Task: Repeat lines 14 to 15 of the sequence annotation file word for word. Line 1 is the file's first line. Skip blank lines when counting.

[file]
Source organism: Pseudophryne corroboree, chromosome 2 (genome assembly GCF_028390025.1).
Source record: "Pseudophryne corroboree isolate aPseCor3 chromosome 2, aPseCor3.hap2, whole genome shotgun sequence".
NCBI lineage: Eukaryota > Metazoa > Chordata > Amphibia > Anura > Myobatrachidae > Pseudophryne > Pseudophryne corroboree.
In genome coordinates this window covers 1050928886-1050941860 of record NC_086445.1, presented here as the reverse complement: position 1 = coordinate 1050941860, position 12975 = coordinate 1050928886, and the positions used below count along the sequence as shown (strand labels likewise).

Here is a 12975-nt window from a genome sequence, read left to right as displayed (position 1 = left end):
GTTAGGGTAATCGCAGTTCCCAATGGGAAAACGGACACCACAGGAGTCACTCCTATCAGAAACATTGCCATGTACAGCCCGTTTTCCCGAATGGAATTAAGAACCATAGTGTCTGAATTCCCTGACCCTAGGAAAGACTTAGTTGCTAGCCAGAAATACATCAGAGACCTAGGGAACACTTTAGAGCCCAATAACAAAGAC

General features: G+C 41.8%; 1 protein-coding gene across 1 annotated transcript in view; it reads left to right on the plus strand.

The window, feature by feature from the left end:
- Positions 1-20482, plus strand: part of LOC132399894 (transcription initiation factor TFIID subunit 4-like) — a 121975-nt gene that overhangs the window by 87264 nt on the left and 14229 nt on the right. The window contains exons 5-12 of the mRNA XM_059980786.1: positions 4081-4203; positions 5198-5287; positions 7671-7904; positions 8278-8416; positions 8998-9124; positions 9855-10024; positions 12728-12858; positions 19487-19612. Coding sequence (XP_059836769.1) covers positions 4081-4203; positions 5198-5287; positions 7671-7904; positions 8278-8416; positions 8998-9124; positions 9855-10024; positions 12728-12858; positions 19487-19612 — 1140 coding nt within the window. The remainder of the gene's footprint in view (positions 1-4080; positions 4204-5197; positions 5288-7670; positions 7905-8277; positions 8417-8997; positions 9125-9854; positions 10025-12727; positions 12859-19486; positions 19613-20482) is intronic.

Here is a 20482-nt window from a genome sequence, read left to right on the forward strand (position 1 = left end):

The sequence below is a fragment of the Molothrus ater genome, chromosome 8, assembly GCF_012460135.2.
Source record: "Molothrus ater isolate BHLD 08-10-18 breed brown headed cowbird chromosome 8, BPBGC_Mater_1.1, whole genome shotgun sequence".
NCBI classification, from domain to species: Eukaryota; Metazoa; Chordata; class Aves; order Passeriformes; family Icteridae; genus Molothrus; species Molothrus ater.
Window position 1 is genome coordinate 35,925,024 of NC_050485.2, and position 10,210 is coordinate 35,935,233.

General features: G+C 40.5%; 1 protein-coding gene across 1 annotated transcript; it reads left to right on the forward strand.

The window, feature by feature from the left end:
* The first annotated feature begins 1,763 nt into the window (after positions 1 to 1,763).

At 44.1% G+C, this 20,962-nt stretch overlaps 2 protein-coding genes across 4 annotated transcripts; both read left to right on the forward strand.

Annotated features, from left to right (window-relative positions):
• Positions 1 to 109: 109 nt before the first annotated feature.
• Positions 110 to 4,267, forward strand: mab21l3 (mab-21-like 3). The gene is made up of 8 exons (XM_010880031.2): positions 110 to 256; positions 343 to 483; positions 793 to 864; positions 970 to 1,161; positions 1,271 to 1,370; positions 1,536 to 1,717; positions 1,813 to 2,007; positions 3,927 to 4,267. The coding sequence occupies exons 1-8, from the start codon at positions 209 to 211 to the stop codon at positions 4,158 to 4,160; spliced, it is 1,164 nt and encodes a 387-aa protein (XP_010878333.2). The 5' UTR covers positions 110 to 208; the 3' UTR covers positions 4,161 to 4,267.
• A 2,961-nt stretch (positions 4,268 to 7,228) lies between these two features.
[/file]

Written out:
Window position 1 is genome coordinate 35,925,024 of NC_050485.2, and position 10,210 is coordinate 35,935,233.

General features: G+C 40.5%; 1 protein-coding gene across 1 annotated transcript; it reads left to right on the forward strand.